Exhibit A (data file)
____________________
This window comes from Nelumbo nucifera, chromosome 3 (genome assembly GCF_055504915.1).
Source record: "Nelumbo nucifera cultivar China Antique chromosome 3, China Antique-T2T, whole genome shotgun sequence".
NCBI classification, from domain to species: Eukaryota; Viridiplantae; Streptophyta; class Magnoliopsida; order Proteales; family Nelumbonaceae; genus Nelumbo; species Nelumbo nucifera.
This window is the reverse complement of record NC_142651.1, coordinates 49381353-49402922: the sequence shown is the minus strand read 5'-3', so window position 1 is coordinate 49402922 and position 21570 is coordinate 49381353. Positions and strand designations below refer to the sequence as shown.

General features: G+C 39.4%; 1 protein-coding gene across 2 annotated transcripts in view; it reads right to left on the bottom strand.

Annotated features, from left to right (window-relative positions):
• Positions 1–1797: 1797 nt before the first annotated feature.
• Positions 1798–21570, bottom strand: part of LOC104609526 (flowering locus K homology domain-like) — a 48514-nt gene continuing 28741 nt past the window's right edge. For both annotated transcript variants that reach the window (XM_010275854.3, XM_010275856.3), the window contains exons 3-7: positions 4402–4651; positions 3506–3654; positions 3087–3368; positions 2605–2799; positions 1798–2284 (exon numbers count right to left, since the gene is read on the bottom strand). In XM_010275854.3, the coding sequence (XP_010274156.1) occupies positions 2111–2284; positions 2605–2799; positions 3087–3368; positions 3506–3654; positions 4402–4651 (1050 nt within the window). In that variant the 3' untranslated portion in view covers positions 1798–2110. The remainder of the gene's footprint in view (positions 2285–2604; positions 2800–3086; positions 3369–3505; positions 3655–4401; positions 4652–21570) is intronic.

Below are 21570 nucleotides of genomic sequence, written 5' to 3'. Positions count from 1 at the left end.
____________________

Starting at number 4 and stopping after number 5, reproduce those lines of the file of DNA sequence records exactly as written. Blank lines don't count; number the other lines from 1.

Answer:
This window is the reverse complement of record NC_142651.1, coordinates 49381353-49402922: the sequence shown is the minus strand read 5'-3', so window position 1 is coordinate 49402922 and position 21570 is coordinate 49381353. Positions and strand designations below refer to the sequence as shown.

General features: G+C 39.4%; 1 protein-coding gene across 2 annotated transcripts in view; it reads right to left on the bottom strand.